Quantum control and coherence of interacting spins in diamond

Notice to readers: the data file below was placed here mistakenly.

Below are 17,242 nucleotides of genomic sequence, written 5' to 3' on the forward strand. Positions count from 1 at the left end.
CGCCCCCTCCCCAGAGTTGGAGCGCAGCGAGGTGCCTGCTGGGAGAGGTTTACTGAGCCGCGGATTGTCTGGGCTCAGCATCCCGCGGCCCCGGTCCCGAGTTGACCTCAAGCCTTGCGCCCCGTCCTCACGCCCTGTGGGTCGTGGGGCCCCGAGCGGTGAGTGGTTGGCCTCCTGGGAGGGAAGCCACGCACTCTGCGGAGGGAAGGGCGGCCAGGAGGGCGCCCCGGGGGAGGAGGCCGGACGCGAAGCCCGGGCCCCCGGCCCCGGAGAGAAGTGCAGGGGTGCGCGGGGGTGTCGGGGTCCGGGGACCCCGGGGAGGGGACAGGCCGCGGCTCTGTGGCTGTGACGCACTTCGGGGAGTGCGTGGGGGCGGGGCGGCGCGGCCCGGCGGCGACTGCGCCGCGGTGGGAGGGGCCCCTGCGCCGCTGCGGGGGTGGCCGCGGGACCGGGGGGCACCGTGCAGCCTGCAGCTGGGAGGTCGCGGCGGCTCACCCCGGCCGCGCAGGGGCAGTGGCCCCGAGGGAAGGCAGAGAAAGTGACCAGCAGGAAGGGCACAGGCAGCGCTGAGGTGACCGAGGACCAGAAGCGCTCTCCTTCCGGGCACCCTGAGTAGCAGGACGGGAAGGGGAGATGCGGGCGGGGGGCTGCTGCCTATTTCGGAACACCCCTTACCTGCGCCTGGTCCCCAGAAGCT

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The field of quantum science and technology has generated many ideas for new revolutionary devices that exploit the quantum mechanical properties of small-scale systems. Isolated solid state spins play a large role in quantum technologies. They can be used as basic building blocks for a quantum computer or as ultra-sensitive magnetic-field probes which can detect the extremely weak magnetic field generated by a single proton. A major hurdle for realizing these applications is the loss of quantum coherence resulting from uncontrolled interactions with spins in the environment. In the experiments described in my thesis we studied spins associated with defect centers in diamond and used new strategies for mitigating decoherence involving advanced quantum control techniques and for fundamental studies of decoherence. We show that we can prolong the coherence time of a single spin associated with a Nitrogen-Vacancy (NV) defect center in diamond with dynamical decoupling techniques. Our experiments are accurately reproduced theoretically and from this theory we conclude that, with dynamically decoupling, the spin environment can in principle be made irrelevant for the decoherence of a single spin. This removes a major obstacle for using solid-state spins in quantum science and technology. Furthermore, the dynamics in the spin environment and its influence on the NV spin is thoroughly experimentally studied. By better understanding the mechanisms behind decoherence we may one day find the answer to unresolved fundamental issues in quantum physics such as the quantum measurement problem.